Low full-time employee headcount, stagnant funding, declining resources, and a (tidal) wave in M&A HSR filings have taxed federal antitrust agencies. According to the FTC, this resource strain is “complicating the agencies’ effort to challenge all anti-competitive deals, resulting in concerning evidence of anticompetitive transactions that either were not challenged by the antitrust agencies or that were resolved through remedies that failed.”
To combat this, the Bureau of Competition announced a change to its second request process in September 2021. These changes include:
More comprehensive and analytically rigorous merger reviews to eliminate blind spots and disable unlawful consolidation.
Second requests now factor in additional aspects of market competition that may be impacted, such as how a proposed merger will affect labor markets, the cross-market effects of a transaction, and how the involvement of investment firms may affect market incentives to compete.
Requests for modification will only be considered after the companies under investigation have provided certain foundational information.
Aside from basic information about how companies maintain data that is responsive to specifications in the second request, companies must also “identify and describe the business responsibilities of employees and agents responsible for relevant lines of business, as well as those employees responsible for negotiating, analyzing, or recommending the transaction.”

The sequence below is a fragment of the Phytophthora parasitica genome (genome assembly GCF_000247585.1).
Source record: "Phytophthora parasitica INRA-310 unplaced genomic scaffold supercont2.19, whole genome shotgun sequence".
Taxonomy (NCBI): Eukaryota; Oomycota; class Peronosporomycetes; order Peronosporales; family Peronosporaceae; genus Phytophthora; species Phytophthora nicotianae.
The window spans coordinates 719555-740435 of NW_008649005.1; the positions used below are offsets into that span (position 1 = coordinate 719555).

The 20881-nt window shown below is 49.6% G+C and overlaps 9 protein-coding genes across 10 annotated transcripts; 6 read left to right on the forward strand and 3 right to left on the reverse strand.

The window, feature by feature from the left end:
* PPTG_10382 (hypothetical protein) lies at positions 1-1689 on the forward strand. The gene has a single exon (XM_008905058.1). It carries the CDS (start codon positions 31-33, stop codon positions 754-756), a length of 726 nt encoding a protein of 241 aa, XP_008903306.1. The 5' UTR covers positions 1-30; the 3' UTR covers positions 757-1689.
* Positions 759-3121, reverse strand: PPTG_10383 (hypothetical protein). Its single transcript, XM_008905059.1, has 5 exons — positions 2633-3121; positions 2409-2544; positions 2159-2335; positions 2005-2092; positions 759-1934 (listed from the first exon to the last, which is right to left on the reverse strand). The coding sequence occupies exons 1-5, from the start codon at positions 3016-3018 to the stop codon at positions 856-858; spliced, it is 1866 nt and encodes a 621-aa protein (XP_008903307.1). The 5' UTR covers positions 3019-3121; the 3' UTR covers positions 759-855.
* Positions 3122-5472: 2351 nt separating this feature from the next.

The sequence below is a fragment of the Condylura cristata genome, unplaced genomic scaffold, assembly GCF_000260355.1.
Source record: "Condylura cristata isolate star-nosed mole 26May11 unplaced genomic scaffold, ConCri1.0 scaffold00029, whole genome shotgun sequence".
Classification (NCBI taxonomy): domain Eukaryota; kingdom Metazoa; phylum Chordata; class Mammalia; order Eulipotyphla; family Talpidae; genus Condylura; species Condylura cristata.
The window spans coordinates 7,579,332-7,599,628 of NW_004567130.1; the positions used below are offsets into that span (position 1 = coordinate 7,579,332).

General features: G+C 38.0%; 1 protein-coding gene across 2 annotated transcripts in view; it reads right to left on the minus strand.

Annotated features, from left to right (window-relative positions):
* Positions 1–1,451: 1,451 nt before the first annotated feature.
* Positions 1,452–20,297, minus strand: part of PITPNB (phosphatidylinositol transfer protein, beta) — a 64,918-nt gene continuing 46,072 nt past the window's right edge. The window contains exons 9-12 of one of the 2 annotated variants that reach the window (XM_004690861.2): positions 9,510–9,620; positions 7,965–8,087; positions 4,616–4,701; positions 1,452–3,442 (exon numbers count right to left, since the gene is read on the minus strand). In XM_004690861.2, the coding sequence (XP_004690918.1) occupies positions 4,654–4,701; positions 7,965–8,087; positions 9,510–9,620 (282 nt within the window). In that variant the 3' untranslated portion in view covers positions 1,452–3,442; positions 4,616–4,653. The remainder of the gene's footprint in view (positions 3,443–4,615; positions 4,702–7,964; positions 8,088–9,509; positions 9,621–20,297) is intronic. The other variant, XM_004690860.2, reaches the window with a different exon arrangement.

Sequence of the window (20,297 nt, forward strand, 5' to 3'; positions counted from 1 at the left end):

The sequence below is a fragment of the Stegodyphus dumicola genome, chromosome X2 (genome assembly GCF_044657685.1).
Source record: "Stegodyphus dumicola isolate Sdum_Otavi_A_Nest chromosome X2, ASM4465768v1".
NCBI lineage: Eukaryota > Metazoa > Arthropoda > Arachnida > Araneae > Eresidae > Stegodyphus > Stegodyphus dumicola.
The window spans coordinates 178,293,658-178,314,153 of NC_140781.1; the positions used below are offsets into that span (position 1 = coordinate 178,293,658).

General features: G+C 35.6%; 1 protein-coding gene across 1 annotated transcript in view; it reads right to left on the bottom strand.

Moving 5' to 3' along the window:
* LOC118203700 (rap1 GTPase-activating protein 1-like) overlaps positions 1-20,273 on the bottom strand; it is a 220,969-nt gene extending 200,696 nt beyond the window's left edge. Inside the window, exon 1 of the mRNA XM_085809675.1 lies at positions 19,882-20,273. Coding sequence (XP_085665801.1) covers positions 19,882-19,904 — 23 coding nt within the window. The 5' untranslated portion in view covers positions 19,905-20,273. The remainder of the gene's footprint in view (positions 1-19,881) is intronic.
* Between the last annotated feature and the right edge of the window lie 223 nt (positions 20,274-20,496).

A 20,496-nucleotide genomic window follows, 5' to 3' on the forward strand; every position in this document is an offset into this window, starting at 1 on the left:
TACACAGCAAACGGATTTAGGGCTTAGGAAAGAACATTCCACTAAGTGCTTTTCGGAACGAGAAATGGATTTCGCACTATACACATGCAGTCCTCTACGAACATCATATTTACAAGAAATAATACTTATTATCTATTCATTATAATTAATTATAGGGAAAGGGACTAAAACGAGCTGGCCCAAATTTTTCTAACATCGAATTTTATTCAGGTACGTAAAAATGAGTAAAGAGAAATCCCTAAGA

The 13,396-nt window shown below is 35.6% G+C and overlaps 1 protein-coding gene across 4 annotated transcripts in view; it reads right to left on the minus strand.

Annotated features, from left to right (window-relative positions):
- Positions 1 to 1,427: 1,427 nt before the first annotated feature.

Companies must provide information on the use of eDiscovery tools.
The FTC’s second requests now require each company under investigation to provide information about how it intends to use eDiscovery tools prior to applying those tools to identify responsive materials. This change more closely aligns the FTC’s model second request with that of the DOJ.
Discontinuing the option to submit a “partial privilege log.”
A privilege log is a running list of documents that are withheld as attorney-client privilege. A full privilege log is now required “to ensure that relevant information is withheld only on a well-grounded claim of legal privilege.”
Bureau staff must provide the full Commission with access to second requests and voluntary access letters.
This is done by uploading items into a secure system to maintain the confidentiality of documents.
How to prepare for a second request